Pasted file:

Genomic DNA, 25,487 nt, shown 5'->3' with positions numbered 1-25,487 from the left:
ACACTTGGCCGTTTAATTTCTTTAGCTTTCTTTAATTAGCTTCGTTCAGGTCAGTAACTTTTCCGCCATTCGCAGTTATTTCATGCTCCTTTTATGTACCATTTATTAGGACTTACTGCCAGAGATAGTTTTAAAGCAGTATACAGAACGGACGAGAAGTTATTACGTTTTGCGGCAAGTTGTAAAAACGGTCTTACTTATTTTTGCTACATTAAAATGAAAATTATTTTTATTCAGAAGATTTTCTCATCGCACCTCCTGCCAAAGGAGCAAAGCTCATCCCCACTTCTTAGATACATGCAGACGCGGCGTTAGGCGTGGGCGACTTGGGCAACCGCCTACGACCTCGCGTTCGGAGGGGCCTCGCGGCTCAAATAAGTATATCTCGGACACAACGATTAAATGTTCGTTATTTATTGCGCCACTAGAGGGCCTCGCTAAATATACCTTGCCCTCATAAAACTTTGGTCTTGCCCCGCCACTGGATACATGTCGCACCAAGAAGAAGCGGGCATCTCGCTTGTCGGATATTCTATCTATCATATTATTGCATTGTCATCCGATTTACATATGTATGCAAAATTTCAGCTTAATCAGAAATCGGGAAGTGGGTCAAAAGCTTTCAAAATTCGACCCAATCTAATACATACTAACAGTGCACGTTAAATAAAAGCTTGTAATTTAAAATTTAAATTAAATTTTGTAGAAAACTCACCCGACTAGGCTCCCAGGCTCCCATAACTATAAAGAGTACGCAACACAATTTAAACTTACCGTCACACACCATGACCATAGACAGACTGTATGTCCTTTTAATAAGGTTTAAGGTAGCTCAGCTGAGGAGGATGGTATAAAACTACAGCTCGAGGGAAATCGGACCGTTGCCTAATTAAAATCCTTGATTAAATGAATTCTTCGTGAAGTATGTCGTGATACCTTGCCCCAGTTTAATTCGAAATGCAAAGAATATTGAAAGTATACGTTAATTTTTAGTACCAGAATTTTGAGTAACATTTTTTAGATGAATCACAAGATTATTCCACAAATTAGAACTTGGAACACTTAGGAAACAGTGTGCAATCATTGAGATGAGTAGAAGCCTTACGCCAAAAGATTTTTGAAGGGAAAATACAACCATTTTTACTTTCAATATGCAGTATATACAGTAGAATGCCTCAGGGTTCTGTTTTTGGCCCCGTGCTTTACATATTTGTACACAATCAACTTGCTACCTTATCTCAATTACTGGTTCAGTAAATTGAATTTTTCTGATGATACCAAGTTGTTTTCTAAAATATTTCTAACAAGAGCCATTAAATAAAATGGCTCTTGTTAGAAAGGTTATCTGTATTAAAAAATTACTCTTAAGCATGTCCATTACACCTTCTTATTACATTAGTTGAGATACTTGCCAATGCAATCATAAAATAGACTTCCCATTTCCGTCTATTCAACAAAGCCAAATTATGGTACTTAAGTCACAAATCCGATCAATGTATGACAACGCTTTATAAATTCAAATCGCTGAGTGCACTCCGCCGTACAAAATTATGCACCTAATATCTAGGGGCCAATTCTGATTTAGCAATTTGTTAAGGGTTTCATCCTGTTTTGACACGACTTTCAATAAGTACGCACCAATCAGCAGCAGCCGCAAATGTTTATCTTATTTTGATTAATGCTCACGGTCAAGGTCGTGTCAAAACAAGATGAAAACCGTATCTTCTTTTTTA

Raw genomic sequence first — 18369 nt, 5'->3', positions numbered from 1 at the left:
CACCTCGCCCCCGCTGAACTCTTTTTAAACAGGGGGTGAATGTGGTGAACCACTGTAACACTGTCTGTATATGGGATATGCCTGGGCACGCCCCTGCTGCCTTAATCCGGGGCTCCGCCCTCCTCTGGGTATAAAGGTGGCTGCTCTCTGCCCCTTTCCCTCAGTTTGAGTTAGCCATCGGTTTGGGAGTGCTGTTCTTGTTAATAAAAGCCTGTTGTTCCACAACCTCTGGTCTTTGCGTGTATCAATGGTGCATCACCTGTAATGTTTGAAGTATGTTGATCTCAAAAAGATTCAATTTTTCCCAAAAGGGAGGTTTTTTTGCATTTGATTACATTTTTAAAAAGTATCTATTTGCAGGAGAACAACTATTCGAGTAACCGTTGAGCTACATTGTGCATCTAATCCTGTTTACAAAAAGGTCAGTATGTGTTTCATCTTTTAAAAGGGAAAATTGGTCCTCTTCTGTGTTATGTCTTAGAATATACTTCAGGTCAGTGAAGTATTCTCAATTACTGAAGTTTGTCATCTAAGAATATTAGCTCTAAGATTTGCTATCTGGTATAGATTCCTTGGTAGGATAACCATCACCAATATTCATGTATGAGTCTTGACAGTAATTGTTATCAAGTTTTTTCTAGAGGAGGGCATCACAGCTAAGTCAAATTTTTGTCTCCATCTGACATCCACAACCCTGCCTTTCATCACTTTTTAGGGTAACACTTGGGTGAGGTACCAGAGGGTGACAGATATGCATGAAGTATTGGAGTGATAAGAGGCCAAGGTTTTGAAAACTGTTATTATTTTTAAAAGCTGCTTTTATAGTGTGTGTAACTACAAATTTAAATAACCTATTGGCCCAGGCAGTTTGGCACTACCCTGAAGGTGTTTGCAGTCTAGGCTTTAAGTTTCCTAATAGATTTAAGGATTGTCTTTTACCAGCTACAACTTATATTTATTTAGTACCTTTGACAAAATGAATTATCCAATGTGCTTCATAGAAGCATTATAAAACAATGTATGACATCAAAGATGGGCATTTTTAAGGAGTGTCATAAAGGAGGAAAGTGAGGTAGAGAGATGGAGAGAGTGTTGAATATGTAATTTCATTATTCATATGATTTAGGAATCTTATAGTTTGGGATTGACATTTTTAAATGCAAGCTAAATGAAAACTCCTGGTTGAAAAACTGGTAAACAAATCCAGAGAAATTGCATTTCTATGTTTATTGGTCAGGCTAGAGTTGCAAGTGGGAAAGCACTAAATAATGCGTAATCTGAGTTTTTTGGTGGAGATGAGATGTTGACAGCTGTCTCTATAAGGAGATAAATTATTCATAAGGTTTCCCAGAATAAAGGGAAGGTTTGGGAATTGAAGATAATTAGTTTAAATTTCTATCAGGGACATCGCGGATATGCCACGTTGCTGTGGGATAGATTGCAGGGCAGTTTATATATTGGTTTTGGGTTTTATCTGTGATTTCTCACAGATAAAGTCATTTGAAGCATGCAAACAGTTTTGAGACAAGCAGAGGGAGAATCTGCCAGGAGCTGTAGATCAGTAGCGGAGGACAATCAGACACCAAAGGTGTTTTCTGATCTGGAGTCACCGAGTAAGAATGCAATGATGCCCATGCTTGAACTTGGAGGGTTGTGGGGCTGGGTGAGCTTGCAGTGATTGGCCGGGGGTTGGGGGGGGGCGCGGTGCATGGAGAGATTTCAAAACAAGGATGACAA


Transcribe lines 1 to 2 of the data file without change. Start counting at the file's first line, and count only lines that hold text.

Genomic DNA, 25,487 nt, shown 5'->3' with positions numbered 1-25,487 from the left:
ACACTTGGCCGTTTAATTTCTTTAGCTTTCTTTAATTAGCTTCGTTCAGGTCAGTAACTTTTCCGCCATTCGCAGTTATTTCATGCTCCTTTTATGTACCATTTATTAGGACTTACTGCCAGAGATAGTTTTAAAGCAGTATACAGAACGGACGAGAAGTTATTACGTTTTGCGGCAAGTTGTAAAAACGGTCTTACTTATTTTTGCTACATTAAAATGAAAATTATTTTTATTCAGAAGATTTTCTCATCGCACCTCCTGCCAAAGGAGCAAAGCTCATCCCCACTTCTTAGATACATGCAGACGCGGCGTTAGGCGTGGGCGACTTGGGCAACCGCCTACGACCTCGCGTTCGGAGGGGCCTCGCGGCTCAAATAAGTATATCTCGGACACAACGATTAAATGTTCGTTATTTATTGCGCCACTAGAGGGCCTCGCTAAATATACCTTGCCCTCATAAAACTTTGGTCTTGCCCCGCCACTGGATACATGTCGCACCAAGAAGAAGCGGGCATCTCGCTTGTCGGATATTCTATCTATCATATTATTGCATTGTCATCCGATTTACATATGTATGCAAAATTTCAGCTTAATCAGAAATCGGGAAGTGGGTCAAAAGCTTTCAAAATTCGACCCAATCTAATACATACTAACAGTGCACGTTAAATAAAAGCTTGTAATTTAAAATTTAAATTAAATTTTGTAGAAAACTCACCCGACTAGGCTCCCAGGCTCCCATAACTATAAAGAGTACGCAACACAATTTAAACTTACCGTCACACACCATGACCATAGACAGACTGTATGTCCTTTTAATAAGGTTTAAGGTAGCTCAGCTGAGGAGGATGGTATAAAACTACAGCTCGAGGGAAATCGGACCGTTGCCTAATTAAAATCCTTGATTAAATGAATTCTTCGTGAAGTATGTCGTGATACCTTGCCCCAGTTTAATTCGAAATGCAAAGAATATTGAAAGTATACGTTAATTTTTAGTACCAGAATTTTGAGTAACATTTTTTAGATGAATCACAAGATTATTCCACAAATTAGAACTTGGAACACTTAGGAAACAGTGTGCAATCATTGAGATGAGTAGAAGCCTTACGCCAAAAGATTTTTGAAGGGAAAATACAACCATTTTTACTTTCAATATGCAGTATATACAGTAGAATGCCTCAGGGTTCTGTTTTTGGCCCCGTGCTTTACATATTTGTACACAATCAACTTGCTACCTTATCTCAATTACTGGTTCAGTAAATTGAATTTTTCTGATGATACCAAGTTGTTTTCTAAAATATTTCTAACAAGAGCCATTAAATAAAATGGCTCTTGTTAGAAAGGTTATCTGTATTAAAAAATTACTCTTAAGCATGTCCATTACACCTTCTTATTACATTAGTTGAGATACTTGCCAATGCAATCATAAAATAGACTTCCCATTTCCGTCTATTCAACAAAGCCAAATTATGGTACTTAAGTCACAAATCCGATCAATGTATGACAACGCTTTATAAATTCAAATCGCTGAGTGCACTCCGCCGTACAAAATTATGCACCTAATATCTAGGGGCCAATTCTGATTTAGCAATTTGTTAAGGGTTTCATCCTGTTTTGACACGACTTTCAATAAGTACGCACCAATCAGCAGCAGCCGCAAATGTTTATCTTATTTTGATTAATGCTCACGGTCAAGGTCGTGTCAAAACAAGATGAAAACCGTATCTTCTTTTTTA